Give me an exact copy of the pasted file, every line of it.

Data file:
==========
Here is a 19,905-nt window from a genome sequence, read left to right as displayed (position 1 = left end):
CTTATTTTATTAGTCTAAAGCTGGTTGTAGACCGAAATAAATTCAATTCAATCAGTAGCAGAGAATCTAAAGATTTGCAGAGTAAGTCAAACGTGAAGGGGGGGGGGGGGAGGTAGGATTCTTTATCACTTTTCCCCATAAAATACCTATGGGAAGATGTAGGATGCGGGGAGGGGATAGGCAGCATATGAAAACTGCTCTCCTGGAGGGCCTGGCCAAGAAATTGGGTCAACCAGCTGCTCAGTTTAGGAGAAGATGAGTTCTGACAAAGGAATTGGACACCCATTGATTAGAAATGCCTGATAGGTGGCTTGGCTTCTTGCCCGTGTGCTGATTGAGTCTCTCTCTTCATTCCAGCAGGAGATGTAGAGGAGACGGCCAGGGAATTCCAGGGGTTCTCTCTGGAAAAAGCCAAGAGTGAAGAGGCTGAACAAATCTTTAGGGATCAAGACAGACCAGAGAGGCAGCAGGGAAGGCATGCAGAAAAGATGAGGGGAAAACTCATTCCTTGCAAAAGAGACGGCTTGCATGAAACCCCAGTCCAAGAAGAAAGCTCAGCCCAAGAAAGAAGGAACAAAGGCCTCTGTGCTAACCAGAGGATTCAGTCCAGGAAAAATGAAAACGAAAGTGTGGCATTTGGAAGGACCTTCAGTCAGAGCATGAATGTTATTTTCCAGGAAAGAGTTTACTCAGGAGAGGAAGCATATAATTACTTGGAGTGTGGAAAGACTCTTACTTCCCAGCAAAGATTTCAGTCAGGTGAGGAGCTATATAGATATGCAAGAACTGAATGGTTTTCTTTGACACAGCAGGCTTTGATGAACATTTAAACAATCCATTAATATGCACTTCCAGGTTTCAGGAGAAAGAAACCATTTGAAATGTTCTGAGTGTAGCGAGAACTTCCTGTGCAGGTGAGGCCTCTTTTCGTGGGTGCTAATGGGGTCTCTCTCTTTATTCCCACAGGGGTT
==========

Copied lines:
Here is a 19,905-nt window from a genome sequence, read left to right as displayed (position 1 = left end):
CTTATTTTATTAGTCTAAAGCTGGTTGTAGACCGAAATAAATTCAATTCAATCAGTAGCAGAGAATCTAAAGATTTGCAGAGTAAGTCAAACGTGAAGGGGGGGGGGGGGAGGTAGGATTCTTTATCACTTTTCCCCATAAAATACCTATGGGAAGATGTAGGATGCGGGGAGGGGATAGGCAGCATATGAAAACTGCTCTCCTGGAGGGCCTGGCCAAGAAATTGGGTCAACCAGCTGCTCAGTTTAGGAGAAGATGAGTTCTGACAAAGGAATTGGACACCCATTGATTAGAAATGCCTGATAGGTGGCTTGGCTTCTTGCCCGTGTGCTGATTGAGTCTCTCTCTTCATTCCAGCAGGAGATGTAGAGGAGACGGCCAGGGAATTCCAGGGGTTCTCTCTGGAAAAAGCCAAGAGTGAAGAGGCTGAACAAATCTTTAGGGATCAAGACAGACCAGAGAGGCAGCAGGGAAGGCATGCAGAAAAGATGAGGGGAAAACTCATTCCTTGCAAAAGAGACGGCTTGCATGAAACCCCAGTCCAAGAAGAAAGCTCAGCCCAAGAAAGAAGGAACAAAGGCCTCTGTGCTAACCAGAGGATTCAGTCCAGGAAAAATGAAAACGAAAGTGTGGCATTTGGAAGGACCTTCAGTCAGAGCATGAATGTTATTTTCCAGGAAAGAGTTTACTCAGGAGAGGAAGCATATAATTACTTGGAGTGTGGAAAGACTCTTACTTCCCAGCAAAGATTTCAGTCAGGTGAGGAGCTATATAGATATGCAAGAACTGAATGGTTTTCTTTGACACAGCAGGCTTTGATGAACATTTAAACAATCCATTAATATGCACTTCCAGGTTTCAGGAGAAAGAAACCATTTGAAATGTTCTGAGTGTAGCGAGAACTTCCTGTGCAGGTGAGGCCTCTTTTCGTGGGTGCTAATGGGGTCTCTCTCTTTATTCCCACAGGGGTT